Putin recently said that “The lessons of the past war are still relevant. We have done and will do everything necessary to ensure the high combat capability of our Armed Forces and the defence potential of the most modern level”.
Last year, addressing the Victory Day military parade in Red Square, Putin said, “The Soviet Union faced the most powerful assaults by the Nazis, but there is no force, and there will be no force, that could conquer our people”.
Peace or Nuclear Armageddon
The World War II gave birth to the United Nations with fancy ideals “to save succeeding generations from the scourge of war which twice in our life time has brought untold sorrow to mankind”.
It had lofty goals “to practice tolerance and live together in peace”; “to maintain international peace and security” and “to establish the conditions for peaceful coexistence between nations”. The UN has, thus far, failed to accomplish any of these.
The UN Security Council has primary responsibility for the maintenance of international peace and security. The Charter calls for the settlement of international disputes by peaceful means and without endangering international peace and security and justice, and to refrain from “the threat of or use of force against any other State”.
Regardless, since 1945, our world leaders who compete for economic and military supremacy have waged hundreds of regional wars around the world – killing many more millions.
Their senseless conflicts threaten international peace and security around the world, and as President Franklin D. Roosevelt said: “When peace has been broken anywhere, the peace of all countries everywhere is in danger”.
Today, we fearfully live in a dangerous world governed by megalomaniacs who see atomic weapons not solely as deterrents but as weapons of aggression that can be used to conquer other nations, and often blatantly threaten other countries with nuclear annihilation.
Last year, the British journalist Finian Cunningham wrote, “The Western countries – who by contrast did comparatively little to defeat Nazi Germany – are the same ones today who feel entitled to wage covert and overt wars for regime change around the world”.
He said, “One may argue, therefore, that the battle against fascism has never ended. Nazi uniforms, soldiers, guns and tanks may have been buried, but the mentality of aggression, superiority, lawlessness and impunity is very much alive”.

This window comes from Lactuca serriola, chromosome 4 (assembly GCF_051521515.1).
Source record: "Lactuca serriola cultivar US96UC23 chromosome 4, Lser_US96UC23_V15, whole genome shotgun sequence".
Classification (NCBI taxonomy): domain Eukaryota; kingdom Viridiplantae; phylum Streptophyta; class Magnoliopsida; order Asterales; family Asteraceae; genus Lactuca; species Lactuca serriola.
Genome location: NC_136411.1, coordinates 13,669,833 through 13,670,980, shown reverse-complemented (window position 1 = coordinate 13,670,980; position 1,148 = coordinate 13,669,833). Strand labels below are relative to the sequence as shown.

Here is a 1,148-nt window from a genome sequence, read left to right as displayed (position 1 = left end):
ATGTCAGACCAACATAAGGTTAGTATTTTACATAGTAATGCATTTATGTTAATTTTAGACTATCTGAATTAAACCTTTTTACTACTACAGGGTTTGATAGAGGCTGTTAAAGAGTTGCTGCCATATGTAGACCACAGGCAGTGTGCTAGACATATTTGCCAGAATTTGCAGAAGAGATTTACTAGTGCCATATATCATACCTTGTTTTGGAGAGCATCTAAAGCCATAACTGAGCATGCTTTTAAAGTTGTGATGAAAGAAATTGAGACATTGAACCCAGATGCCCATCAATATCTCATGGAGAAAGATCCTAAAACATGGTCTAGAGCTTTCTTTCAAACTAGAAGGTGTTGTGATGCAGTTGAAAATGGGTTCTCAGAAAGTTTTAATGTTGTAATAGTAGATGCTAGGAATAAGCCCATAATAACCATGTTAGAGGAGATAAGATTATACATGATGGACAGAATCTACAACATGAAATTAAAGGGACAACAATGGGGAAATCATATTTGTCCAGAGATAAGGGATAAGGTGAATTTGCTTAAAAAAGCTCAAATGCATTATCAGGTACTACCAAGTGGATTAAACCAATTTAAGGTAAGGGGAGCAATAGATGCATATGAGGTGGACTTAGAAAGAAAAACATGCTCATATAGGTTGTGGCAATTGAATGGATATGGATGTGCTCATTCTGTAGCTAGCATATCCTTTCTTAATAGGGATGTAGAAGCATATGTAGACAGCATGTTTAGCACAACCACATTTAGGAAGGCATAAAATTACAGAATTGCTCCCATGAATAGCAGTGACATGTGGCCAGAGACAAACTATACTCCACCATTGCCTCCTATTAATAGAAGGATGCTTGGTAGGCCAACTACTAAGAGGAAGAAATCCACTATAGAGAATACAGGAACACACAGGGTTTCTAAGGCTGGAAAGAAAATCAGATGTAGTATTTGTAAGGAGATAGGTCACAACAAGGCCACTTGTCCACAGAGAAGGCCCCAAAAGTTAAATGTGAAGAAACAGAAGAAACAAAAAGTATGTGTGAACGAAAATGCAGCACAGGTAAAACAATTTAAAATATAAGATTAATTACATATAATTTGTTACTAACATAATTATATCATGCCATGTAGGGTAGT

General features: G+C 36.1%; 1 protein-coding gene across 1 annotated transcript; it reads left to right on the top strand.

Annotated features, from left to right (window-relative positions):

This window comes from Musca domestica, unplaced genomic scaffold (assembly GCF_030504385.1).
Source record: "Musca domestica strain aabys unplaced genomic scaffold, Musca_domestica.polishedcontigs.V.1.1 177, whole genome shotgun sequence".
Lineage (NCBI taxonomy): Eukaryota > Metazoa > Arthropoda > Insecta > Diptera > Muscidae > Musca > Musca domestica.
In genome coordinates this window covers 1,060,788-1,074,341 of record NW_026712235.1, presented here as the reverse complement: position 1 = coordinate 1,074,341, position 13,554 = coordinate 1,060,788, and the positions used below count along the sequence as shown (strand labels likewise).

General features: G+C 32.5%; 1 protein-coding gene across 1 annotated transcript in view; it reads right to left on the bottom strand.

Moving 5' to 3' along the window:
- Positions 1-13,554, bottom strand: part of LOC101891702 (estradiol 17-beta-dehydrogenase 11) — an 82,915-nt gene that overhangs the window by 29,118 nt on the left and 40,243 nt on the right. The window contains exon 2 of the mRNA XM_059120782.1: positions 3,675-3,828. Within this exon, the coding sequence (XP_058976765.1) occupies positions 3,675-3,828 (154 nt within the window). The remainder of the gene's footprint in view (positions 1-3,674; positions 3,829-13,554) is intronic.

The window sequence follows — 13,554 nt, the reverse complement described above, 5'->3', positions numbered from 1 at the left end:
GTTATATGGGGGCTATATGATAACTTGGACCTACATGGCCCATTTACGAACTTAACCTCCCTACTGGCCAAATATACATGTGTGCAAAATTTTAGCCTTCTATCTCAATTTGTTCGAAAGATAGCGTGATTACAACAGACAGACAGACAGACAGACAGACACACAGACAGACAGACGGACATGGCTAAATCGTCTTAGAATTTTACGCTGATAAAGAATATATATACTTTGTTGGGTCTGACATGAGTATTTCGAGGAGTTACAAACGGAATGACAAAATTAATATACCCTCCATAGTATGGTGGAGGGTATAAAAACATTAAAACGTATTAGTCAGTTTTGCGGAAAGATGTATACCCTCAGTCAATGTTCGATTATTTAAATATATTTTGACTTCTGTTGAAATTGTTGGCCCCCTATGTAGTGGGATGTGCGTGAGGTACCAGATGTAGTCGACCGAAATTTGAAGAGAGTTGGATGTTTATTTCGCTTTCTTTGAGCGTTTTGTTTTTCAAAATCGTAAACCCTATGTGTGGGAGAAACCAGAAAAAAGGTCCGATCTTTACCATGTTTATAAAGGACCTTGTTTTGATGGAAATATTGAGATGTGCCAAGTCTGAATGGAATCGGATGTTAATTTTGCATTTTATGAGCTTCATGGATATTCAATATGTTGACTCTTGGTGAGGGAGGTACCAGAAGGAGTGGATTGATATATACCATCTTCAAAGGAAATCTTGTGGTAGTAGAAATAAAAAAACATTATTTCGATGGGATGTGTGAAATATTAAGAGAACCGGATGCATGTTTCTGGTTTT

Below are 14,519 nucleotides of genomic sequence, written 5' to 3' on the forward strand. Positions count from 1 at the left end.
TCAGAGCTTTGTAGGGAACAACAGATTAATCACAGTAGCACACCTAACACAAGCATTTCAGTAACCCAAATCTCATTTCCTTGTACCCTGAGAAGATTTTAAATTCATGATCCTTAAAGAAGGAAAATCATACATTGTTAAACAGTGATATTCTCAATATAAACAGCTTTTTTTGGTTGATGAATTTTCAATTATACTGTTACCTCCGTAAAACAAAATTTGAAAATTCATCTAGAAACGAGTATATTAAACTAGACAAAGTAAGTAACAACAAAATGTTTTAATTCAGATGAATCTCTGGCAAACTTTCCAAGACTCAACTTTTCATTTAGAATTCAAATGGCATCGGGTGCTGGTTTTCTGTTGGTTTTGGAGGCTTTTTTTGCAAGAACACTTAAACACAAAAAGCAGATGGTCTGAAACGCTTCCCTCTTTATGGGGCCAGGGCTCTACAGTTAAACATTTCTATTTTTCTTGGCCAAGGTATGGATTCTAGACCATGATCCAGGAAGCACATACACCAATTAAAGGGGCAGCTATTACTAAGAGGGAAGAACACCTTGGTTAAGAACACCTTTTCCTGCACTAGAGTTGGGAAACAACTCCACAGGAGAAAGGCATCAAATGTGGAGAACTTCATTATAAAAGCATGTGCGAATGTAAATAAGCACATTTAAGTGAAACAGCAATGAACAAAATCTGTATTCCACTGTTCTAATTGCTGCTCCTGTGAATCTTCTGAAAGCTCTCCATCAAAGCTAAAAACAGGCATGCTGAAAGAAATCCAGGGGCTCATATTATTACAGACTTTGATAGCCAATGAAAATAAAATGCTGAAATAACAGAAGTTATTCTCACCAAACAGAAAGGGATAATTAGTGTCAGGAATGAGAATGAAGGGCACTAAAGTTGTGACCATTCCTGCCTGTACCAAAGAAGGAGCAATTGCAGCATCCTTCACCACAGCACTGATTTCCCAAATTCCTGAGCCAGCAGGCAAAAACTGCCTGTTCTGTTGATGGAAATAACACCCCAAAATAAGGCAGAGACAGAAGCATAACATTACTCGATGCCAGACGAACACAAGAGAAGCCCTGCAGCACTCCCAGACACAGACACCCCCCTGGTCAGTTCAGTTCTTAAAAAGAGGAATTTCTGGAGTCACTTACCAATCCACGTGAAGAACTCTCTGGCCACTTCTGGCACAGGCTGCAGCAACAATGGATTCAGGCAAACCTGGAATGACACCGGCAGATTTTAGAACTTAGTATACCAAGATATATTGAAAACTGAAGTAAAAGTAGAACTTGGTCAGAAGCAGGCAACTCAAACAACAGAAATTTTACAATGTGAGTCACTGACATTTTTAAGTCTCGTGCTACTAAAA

Though we may not succeed in eliminating regional wars that may arise from time to time, we can at least eliminate the nuclear threat.
Ratify the Nuclear Weapon Ban Treaty
The United Nations, in 1946, adopted by consensus its very first resolution seeking to eliminate nuclear weapons but – for 75 years now – it has been nothing but a dream.
Since then, eight more countries have acquired nuclear weapons, and some countries spend trillions of dollars to upgrade their nuclear arsenal. Now, more countries aspire to develop nuclear weapons to discourage attacks by aggressors.
After years of resistance by nuclear powers, in July 2017, the UN finally adopted the Treaty on the Prohibition of Nuclear Weapons (TPNW), also known as the Nuclear Weapon Ban Treaty. It is the first legally binding international agreement to comprehensively prohibit nuclear weapons, with the goal of leading towards their total elimination.
Therefore, the only way to make this a more just and peaceful world is for all peace-loving nations to ratify the UN Treaty for the Prohibition of Nuclear Weapons and guide the world towards the elimination of nuclear weapons.
* Somar Wijayadasa, an international lawyer, was a Faculty Member of the University of Sri Lanka, worked for IAEA and FAO, was delegate of UNESCO to the UN General Assembly, and was the Representative of UNAIDS at the United Nations.